When Captain Kirk slugged it out with Jesus
A new history of the Star Trek franchise reveals the plot of a rejected early script by series creator Gene Roddenberry that doesn’t shy away from theological questions
A new history of the Star Trek science fiction television and movie franchise reveals plans during the 1970s for a feature film that would have seen Star Trek’s first iconic captain, James T. Kirk, in a fist fight with Jesus — yes, Jesus — on the bridge of the starship USS Enterprise.
The film idea came in the mid-1970s, when Star Trek creator Gene Roddenberry was desperately searching for a follow-up project to the cancelled but popular first series that launched in 1966.
“Star Trek was the show that wouldn’t die. After the original series was canceled in 1969, reruns in syndication attracted phenomenal ratings, an animated version ran for two seasons and the convention scene exploded,” explains the Hollywood Reporter, which published an excerpt from the new history this week.
Roddenberry himself described the period as a difficult one both personally and financially. “I had been through harsh times. My dreams were going downhill, because I could not get work after the original series was canceled. … I was stereotyped as a science-fiction writer, and sometimes it was tough to pay the mortgage.”
And so by 1975 he had set to work on a feature film set in the Star Trek universe.
According to interviews published in the new “The Fifty-Year Mission: The Complete Uncensored, Unauthorized Oral History of Star Trek – The First 25 Years,” by Edward Gross and Mark Altman, the first movie script saw the crew of the Enterprise meeting a trans-dimensional creature claiming to be the Christian God.
William Shatner, the Jewish actor who played Kirk, describes in an excerpt how Roddenberry described the plot to him. “One day a force comes toward Earth — might be God, might be the Devil — breaking everything in its path, except the minds of the starship commanders.”
“The Enterprise went off in search of that thing from outer space that was affecting everything,” explains Richard Colla, who worked with Roddenberry on “The Questor Tapes.”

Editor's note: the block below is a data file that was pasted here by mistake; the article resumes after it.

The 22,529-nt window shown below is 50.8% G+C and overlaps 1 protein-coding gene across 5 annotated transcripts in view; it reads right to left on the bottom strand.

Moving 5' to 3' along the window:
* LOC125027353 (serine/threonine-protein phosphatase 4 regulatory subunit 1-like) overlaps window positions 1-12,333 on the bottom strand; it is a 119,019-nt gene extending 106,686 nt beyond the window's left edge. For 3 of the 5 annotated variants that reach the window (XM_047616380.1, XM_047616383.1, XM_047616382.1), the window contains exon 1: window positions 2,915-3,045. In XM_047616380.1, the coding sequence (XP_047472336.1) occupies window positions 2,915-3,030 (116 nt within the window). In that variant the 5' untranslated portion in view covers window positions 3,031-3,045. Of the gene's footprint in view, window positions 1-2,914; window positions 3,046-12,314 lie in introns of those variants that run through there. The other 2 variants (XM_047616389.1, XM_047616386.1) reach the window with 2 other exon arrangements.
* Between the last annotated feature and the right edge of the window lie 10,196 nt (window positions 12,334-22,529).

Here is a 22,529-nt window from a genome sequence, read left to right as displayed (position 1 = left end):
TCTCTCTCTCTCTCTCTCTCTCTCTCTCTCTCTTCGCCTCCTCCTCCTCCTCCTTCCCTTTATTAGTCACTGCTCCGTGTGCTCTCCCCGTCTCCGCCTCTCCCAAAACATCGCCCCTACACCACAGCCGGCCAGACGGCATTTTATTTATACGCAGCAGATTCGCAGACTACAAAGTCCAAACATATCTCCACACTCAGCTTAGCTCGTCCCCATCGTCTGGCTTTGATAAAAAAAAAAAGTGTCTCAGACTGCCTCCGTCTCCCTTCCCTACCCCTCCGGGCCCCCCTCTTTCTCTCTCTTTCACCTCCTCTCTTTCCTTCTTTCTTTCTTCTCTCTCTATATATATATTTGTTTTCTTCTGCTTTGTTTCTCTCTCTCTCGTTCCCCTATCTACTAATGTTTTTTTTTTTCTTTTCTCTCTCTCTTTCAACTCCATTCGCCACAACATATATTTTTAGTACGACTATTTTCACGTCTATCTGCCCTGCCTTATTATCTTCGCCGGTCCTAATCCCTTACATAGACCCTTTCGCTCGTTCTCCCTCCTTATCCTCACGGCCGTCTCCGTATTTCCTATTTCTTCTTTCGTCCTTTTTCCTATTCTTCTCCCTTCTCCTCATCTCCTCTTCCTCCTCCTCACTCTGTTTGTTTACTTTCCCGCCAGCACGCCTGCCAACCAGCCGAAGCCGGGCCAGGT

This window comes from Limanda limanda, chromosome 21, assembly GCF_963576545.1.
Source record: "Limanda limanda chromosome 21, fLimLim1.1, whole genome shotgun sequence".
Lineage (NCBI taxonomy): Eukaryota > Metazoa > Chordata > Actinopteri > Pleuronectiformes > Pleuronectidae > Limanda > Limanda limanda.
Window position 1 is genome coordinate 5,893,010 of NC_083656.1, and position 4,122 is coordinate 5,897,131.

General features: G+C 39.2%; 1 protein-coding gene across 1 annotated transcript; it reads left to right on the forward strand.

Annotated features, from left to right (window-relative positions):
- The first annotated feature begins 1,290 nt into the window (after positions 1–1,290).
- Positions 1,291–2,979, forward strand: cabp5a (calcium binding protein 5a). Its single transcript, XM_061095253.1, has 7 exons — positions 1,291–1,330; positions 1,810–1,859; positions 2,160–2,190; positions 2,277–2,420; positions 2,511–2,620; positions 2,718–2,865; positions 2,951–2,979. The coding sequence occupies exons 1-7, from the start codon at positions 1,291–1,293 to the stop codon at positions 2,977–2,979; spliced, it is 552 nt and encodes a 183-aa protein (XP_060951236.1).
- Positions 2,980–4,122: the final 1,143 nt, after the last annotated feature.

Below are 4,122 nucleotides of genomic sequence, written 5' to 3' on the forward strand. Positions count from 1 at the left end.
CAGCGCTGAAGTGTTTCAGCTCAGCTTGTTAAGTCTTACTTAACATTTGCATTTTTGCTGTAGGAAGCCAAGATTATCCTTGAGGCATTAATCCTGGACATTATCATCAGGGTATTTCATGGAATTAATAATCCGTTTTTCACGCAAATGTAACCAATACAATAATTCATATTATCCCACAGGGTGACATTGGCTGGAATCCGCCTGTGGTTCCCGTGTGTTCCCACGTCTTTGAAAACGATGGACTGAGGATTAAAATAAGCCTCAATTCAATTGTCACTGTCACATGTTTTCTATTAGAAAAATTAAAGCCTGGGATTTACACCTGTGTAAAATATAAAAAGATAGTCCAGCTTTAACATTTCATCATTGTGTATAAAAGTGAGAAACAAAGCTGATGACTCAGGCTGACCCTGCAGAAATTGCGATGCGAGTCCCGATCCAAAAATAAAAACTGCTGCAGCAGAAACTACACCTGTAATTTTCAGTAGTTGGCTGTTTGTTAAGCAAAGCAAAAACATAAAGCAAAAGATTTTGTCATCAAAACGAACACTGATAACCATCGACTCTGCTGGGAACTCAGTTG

Colla adds: “By the time they got into the alien’s presence, it manifested itself and said, ‘Do you know me?’ Kirk said, ‘No, I don’t know who you are.’ It said, ‘Strange, how could you not know who I am?’ So it shift-changed and became another image and said, ‘Do you know me?’ Kirk said, ‘No, who are you?’ It said, ‘Strange, how could you not know who I am?’ So it shift-changed and came up in the form of Christ the carpenter, and says, ‘Do you know me?’ and Kirk says, ‘Oh, now I know who you are.'”
The “oral history” makes clear that for Roddenberry, the meeting with an alien claiming to be Jesus was a critique of the Christian view of the historical Jesus and a gentle jab at Christian theology.
“Actually, it wasn’t God they were meeting, but someone who had been born here on Earth before, claiming to be God,” Roddenberry is quoted as saying. “I was going to say that this false thing claiming to be God had screwed up man’s concept of the real infinity and beauty of what God is. Paramount was reluctant to put that up on the screen, and I can understand that position.”
“It probably would have brought Star Trek down, because the Christian Right, even though it wasn’t then what it is now, would have just destroyed it,” said Jon Povill, an associate producer of the feature that Paramount finally made in 1979, “Star Trek: The Motion Picture.”
“In fact, Gene started the script under one Paramount administration and handed it to another … to [Paramount boss] Barry Diller, who was a devout Catholic. There was no way on Earth that that script was going to fly for a devout Catholic,” said Povill. It is unclear why Povill describes the Jewish-born Diller as Catholic.
The script about Jesus may have been rejected, but it didn’t entirely disappear.
“Gene had written a script for the first Star Trek movie. Certain elements showed up in Star Trek: The Motion Picture, but most did not,” explained Michael Jan Friedman, an author of Star Trek novels who worked on later versions of the Roddenberry script. “So there was this mysterious script floating around that people talked about as if it were the Dead Sea Scrolls.”
Friedman was asked to work on novelization for the script, unofficially titled “The God Thing.”
“Naturally I jumped at the chance to translate and expand it,” he recalled. “Gene was — and still is — one of my heroes, for God’s sake, no pun intended. As he had already left the land of the living [he died in 1991], this was a unique opportunity to collaborate with him. But when I read the material, I was dismayed. I hadn’t seen other samples of Gene’s unvarnished writing, but what I saw this time could not possibly have been his best work. It was disjointed — scenes didn’t work together, didn’t build toward anything meaningful. Kirk, Spock and McCoy didn’t seem anything like themselves. There was some mildly erotic, midlife-crisis stuff in there that didn’t serve any real purpose. In the climactic scene, Kirk had a fistfight with an alien who had assumed the image of Jesus Christ.
“So Kirk was slugging it out on the bridge. With Jesus.”